Another explosion, plus confirmation of "melting" fuel rods at Fukushima nuke plant

The latest news coming from the Fukushima nuclear power plant is not good:

The cooling system failed at the Dai-Ichi No. 2 reactor
today, said Tokyo Electric, which runs the Fukushima nuclear
plant 220 kilometers (135 miles) north of the nation’s capital.
Fuel rods at the reactor may have melted after becoming fully
exposed, Chief Cabinet Secretary Yukio Edano told reporters.

A hydrogen explosion occurred at the No. 3 reactor today,
following a similar blast on March 12 at the No. 1 reactor that
destroyed the walls of its building. The utility has been
flooding the three reactors with water and boric acid to reduce
the potential for a large release of radiation into the
atmosphere following the March 11 earthquake-generated tsunami
that smashed into the plant, disabling electricity supply and
backup generators.

“They are managing the situation, they have very qualified
personnel there,” Gennady Pshakin, a nuclear expert based in
Obninsk, Russia, said by telephone. “We will have a week or 10
days of this uncertainty, but the situation should normalize.
What we need is for the water supply to be constant.”

FYI, there are 6 reactors at the plant, but reactors 4, 5, and 6 have been inoperative for some time due to routine maintenance and system upgrades.

The situation at the Fukushima plant is critical, but not catastrophic.  As far as can be determined, the shielding around the reactors has not been compromised.  The radiation leaks that have been detected are minor, and human exposure seems to have been minimal.  The evacuation of nearby residents is a routine precaution, not a tell-tale sign of impending doom.

Writing at The Daily Mail, Michael Hanlon provides a common-sense perspective on this situation:

The problem is that you cannot simply
turn off an atomic reactor instantly. It takes days for the red-hot
fuel rods to cool down – and that is provided they are supplied with
adequate coolant. 

Richard Wakeford, a nuclear expert at Manchester University, said
yesterday: ‘If the fuel is not covered by cooling water it could become
so hot it begins to melt – if all the fuel is uncovered you could get a
large-scale meltdown.’ 

this will not happen, and thanks to both the design of the Japanese
reactors and to the swift and organised response of the authorities,
handing out iodine pills to prevent the ingestion of cancer-causing
substances, there is little chance that Fukushima will enter the annals
of notoriety alongside Chernobyl.

possibility which can be discounted is the so-called ‘China Syndrome’,
the wholly fictitious idea that a molten reactor core could melt its way
through the Earth and emerge on the other side. It is now known that
even a total meltdown, although deadly, would soon be contained and cool
down naturally.  But already questions are being asked – about Japan’s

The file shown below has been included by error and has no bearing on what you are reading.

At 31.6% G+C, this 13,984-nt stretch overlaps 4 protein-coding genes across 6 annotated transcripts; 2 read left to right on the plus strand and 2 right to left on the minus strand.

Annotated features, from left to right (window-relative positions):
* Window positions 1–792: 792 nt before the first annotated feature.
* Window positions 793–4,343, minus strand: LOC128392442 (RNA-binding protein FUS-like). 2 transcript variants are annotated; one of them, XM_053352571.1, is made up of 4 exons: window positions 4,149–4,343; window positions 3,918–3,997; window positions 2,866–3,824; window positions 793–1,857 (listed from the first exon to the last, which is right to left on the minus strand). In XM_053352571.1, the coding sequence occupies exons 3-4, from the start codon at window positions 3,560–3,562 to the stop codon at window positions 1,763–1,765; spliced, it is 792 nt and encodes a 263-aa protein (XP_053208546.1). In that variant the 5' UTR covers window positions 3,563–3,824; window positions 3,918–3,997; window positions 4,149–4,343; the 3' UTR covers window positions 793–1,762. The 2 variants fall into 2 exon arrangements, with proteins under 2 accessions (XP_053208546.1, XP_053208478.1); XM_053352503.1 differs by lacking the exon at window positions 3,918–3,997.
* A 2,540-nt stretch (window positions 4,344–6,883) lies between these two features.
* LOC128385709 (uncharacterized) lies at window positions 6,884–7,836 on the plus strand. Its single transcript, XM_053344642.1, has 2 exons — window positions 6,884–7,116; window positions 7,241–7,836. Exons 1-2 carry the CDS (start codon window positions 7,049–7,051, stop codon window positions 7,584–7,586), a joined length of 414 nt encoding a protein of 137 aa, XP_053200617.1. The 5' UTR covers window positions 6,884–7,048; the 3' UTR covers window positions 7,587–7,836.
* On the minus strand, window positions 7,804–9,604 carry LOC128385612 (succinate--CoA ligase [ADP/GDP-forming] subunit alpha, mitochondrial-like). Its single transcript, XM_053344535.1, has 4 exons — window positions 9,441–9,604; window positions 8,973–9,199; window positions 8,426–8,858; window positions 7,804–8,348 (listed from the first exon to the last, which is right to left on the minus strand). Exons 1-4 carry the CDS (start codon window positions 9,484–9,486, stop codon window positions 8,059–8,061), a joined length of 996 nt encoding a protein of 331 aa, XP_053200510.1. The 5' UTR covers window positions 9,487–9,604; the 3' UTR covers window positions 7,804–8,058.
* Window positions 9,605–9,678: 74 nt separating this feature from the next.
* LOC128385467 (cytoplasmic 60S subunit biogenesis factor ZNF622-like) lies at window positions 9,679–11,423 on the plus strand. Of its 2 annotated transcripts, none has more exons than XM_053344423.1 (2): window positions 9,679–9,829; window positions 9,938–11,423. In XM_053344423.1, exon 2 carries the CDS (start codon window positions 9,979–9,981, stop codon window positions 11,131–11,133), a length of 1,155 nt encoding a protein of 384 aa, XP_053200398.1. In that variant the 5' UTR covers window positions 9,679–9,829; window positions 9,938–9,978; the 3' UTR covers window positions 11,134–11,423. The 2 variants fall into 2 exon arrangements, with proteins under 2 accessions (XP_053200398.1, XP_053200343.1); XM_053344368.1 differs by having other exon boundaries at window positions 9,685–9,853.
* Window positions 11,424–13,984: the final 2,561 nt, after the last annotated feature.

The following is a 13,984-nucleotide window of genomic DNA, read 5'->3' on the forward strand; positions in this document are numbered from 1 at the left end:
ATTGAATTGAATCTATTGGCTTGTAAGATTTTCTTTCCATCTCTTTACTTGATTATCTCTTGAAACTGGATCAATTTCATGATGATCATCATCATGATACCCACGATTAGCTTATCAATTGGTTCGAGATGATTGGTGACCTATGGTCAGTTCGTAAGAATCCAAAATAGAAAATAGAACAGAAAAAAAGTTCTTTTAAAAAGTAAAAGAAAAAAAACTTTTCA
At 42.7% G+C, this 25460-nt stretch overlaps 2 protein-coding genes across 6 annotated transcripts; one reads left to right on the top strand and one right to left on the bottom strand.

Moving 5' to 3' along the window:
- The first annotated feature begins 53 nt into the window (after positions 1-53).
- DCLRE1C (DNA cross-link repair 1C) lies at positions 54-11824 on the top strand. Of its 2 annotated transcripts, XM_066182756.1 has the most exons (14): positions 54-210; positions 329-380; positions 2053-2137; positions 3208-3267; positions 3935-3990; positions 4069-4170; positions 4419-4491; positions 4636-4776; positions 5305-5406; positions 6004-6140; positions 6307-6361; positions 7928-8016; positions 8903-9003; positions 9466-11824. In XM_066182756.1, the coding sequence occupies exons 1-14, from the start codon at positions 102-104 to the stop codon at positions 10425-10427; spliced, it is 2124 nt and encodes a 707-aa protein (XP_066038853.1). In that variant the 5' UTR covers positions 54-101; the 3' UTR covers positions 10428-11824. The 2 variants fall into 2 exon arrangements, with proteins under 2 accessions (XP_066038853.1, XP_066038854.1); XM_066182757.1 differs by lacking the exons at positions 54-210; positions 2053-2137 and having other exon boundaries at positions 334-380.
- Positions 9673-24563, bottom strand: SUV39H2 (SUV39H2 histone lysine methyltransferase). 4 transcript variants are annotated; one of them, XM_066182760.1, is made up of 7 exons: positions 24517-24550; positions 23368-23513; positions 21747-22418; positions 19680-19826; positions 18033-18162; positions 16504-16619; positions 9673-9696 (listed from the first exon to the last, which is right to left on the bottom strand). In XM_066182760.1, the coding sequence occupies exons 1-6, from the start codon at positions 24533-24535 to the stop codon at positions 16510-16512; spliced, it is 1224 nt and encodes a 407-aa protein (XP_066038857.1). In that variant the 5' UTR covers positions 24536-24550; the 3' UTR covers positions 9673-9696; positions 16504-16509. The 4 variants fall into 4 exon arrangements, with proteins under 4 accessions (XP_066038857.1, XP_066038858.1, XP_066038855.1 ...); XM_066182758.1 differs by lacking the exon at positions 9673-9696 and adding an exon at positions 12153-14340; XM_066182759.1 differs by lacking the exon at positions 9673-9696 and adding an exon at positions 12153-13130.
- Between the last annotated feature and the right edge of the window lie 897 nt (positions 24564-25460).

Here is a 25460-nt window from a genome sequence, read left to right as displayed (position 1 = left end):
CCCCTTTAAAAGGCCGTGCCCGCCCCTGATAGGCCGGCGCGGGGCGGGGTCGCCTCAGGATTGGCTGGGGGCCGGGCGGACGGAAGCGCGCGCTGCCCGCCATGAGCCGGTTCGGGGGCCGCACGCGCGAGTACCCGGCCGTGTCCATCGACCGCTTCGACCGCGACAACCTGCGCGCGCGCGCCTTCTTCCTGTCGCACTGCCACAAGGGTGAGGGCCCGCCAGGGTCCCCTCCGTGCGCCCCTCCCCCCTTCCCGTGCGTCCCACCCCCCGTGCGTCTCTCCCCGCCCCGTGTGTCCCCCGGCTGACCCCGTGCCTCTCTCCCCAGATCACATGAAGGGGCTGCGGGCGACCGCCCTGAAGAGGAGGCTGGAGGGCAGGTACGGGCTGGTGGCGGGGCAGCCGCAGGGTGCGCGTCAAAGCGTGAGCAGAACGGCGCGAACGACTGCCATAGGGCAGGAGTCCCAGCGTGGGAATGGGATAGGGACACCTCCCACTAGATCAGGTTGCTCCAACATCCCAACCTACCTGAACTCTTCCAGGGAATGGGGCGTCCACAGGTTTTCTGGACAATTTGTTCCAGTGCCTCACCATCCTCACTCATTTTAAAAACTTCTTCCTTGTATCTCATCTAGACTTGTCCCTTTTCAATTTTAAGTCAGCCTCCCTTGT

nuclear safety record, and what implications this has outside Japan.

it wrong to build a series of atomic reactors so close to the ocean?
Experts suggest that given the whole country is an earthquake zone,
there is nowhere the plant could be built which would not be at risk.

Chernobyl, there is no chance that this could become an international
incident; Japan is simply too far away from anywhere else for the
radiation to spread, and the most serious radioactive contaminant –
Iodine-131 – has a half-life of just eight days. Furthermore, the
Japanese government is rich, competent and open – which the Soviet
authorities in 1986 conspicuously were not.

Jack Spencer of the Heritage Foundation provides another much-needed dose of common sense:

Here are some cold hard facts to keep in mind as news continues to come in from Japan:

  • The low levels of radiation currently being
    released will likely have no biological or environmental impact.
    Humans are constantly exposed to background radiation that likely
    exceeds that being released.
  • The Chernobyl disaster
    was caused by an inherent design problem and communist operator
    error that is not present at any of the nuclear plants in Japan.
  • There were no health impacts from any of the radiation exposure at Three Mile Island.
  • The Nuclear Regulatory Commission does not need to regulate more in response to this. It already regulates enough.
  • The plant in trouble in Japan is over 40 years old. Today’s designs are far more advanced.
  • No one has ever been injured, much less killed, as a result of commercial nuclear power in the U.S.

The danger that Japanese engineers are currently grappling with
should not be minimized: what is happening right now with Japan’s
reactors could lead to a meltdown and significant release of radiation.
You could also get hit by a car on your way to work today. But that is
not what is likely to occur. What is likely to occur is that Japanese
officials will continue to operate professionally and oversee the order[ly] (sic)
cooling of these plants.

Of course we should continue to pray for the safety of all those involved, and for a swift conclusion to this crisis.  And we should also hope and pray that aftershocks do not cause even more serious damage to this facility.

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